How does dyslexia affect learning math?

Dyslexia can affect a person's ability to read, spell, and process language. These difficulties with learning about letters and sounds can sometimes carry over to math. Students may reverse their numbers when doing math problems, or find it hard to understand and memorize math symbols, terms and language. They may be more prone to forgetting previously learnt methods and sequences.

Many learners with dyslexia have strong spatial visualization skills. This means they often learn better with pictures and objects. It’s also important to remember that each learner with dyslexia is unique and what works for one learner, may not work for another. By making the right accommodations that cater to dyslexic learners, we can make sure that these students have everything they need to succeed in the math classroom.

How to teach math to students with dyslexia

Use physical objects

People with dyslexia tend to be very visual, and adding visual elements to our learning strategies can use this strength. Consider using objects like colorful toys, blocks, dominoes and fraction tiles to enhance a student’s learning experience.

Split complex problems into smaller chunks

Breaking down large concepts or complex problems into more manageable chunks can help dyslexic students focus better and avoid getting overwhelmed.

Use mnemonic devices

These are memory aids that can help students remember information. There are a variety of mnemonic devices available, such as acronyms, rhymes, and visual imagery.

Use positive encouragement and praise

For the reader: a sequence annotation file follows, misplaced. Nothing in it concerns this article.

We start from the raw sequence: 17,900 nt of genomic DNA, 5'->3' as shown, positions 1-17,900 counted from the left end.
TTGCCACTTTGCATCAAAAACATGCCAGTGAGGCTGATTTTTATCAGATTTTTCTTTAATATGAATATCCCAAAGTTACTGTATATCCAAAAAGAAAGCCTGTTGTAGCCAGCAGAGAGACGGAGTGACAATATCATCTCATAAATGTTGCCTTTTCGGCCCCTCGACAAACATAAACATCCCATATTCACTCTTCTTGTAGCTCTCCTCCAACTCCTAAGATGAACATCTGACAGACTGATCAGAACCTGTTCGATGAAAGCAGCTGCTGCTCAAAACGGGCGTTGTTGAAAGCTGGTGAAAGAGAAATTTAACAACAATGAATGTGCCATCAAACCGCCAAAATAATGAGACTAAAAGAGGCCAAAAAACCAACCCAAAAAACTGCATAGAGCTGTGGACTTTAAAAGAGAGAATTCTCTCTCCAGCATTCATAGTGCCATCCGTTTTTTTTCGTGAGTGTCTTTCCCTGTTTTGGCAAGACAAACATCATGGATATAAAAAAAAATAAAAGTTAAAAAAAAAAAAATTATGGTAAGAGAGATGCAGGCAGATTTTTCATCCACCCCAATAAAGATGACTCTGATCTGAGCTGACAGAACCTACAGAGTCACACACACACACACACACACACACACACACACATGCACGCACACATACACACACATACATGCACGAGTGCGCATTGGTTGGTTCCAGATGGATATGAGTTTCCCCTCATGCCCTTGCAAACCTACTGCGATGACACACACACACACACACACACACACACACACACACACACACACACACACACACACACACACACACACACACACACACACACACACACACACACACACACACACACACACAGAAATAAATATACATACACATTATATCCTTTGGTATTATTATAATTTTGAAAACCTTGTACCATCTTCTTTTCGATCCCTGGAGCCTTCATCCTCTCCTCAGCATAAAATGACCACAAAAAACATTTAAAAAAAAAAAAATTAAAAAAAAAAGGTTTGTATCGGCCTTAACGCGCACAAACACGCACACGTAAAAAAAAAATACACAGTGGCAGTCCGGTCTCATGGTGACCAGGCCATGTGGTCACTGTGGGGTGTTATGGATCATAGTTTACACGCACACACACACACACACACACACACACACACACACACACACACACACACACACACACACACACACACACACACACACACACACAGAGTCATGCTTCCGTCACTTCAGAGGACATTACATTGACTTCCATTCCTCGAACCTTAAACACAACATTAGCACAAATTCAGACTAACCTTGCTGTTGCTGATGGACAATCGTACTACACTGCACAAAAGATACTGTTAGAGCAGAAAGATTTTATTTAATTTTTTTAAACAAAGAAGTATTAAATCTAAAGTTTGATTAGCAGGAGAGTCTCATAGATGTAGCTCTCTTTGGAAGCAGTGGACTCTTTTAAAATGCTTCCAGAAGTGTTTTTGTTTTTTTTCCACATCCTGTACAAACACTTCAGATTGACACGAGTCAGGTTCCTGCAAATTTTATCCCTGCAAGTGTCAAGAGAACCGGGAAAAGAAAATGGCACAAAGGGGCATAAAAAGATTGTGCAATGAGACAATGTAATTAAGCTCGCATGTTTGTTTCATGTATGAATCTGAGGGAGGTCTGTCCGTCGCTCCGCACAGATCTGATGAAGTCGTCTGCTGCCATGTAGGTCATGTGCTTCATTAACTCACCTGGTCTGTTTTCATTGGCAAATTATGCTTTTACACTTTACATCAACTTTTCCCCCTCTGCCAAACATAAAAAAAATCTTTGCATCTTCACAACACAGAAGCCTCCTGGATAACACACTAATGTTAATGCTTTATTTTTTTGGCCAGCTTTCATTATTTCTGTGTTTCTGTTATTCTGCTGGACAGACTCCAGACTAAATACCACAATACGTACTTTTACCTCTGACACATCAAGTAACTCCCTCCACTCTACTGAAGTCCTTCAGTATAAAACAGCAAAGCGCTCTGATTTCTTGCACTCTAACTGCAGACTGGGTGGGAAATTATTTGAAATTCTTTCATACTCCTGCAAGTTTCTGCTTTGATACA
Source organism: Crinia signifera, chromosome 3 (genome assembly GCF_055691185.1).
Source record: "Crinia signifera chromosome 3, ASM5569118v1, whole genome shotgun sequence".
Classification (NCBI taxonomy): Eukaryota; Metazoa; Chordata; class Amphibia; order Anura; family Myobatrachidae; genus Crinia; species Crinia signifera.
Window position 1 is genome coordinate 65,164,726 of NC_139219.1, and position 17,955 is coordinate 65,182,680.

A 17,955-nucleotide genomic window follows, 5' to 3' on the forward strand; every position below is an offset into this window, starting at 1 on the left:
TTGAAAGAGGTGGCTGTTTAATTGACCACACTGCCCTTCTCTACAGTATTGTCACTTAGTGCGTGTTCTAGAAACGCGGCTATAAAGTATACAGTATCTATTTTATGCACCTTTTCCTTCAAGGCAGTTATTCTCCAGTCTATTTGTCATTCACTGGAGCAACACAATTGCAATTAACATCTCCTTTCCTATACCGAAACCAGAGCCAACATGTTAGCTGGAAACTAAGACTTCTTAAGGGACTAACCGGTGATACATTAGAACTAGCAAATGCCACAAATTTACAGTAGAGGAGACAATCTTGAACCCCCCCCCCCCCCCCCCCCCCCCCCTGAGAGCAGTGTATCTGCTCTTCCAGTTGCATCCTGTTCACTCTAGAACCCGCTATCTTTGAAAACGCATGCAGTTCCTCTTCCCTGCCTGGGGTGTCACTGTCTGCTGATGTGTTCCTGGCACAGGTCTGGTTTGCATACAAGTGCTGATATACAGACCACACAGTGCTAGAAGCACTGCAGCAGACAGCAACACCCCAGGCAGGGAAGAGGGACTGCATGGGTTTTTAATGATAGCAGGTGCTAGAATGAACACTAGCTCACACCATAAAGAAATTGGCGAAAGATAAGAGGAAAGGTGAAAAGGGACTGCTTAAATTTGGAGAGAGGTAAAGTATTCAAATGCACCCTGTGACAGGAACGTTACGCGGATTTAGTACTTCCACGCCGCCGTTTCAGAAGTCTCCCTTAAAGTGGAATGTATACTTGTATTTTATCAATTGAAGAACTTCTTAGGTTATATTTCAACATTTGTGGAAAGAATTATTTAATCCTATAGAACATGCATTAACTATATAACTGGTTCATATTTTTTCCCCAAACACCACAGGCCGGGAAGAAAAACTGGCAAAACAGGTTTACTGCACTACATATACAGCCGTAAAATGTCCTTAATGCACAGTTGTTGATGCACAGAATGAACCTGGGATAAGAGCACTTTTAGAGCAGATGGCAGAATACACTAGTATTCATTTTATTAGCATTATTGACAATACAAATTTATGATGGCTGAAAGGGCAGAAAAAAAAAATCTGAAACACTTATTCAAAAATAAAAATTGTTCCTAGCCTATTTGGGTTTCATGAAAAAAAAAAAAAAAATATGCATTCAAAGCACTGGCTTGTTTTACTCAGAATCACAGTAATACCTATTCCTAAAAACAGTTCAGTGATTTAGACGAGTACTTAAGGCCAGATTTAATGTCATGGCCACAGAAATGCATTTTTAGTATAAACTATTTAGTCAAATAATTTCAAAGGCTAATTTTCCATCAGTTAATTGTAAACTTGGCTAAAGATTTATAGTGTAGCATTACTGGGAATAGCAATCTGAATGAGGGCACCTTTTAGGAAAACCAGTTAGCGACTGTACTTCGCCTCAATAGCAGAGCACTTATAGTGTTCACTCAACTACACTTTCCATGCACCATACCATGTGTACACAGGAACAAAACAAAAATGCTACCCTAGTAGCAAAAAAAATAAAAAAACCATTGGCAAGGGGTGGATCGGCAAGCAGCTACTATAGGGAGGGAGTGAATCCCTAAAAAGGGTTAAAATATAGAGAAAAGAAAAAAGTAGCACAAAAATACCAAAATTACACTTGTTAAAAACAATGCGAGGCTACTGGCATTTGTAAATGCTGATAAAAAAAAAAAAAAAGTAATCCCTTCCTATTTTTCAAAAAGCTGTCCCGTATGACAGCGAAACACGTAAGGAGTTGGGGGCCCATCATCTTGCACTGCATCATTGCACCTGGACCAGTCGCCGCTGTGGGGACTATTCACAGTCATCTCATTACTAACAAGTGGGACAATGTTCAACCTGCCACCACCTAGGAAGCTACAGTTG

Being a student with dyslexia can at times be challenging, and with this may come negative emotions. Create a calm and positive environment where mistakes are dealt with patiently and progress is celebrated.

Emphasize the importance of checking work

Students with dyslexia may find difficulty with working memory, which can make it difficult for them to check their work for accuracy. As a result, it’s important to highlight the importance of checking over work before submitting, including getting a family member or peer to check over work if needed.

Use technology

Digital math instructional materials offer unparalleled accessibility for all students, regardless of their learning preferences, abilities, or physical impairments.

Learn more about using technology in the math class on our dedicated page.

Webinar: Limitless learning: How to learn, lead and live without barriers

In this session, originally recorded during our Mission Math virtual event, expert, Jo Boaler explores different ways to learn, lead and live. The session explores what this different approach is, thinking about the ways we can teach students to increase equity, engagement, and achievement.

What accommodations can we make for students with dyslexia?

Extra time: Students with dyslexia may need extra time to complete math assignments and tests. This will give them time to process information and avoid mistakes made by stressed rushing.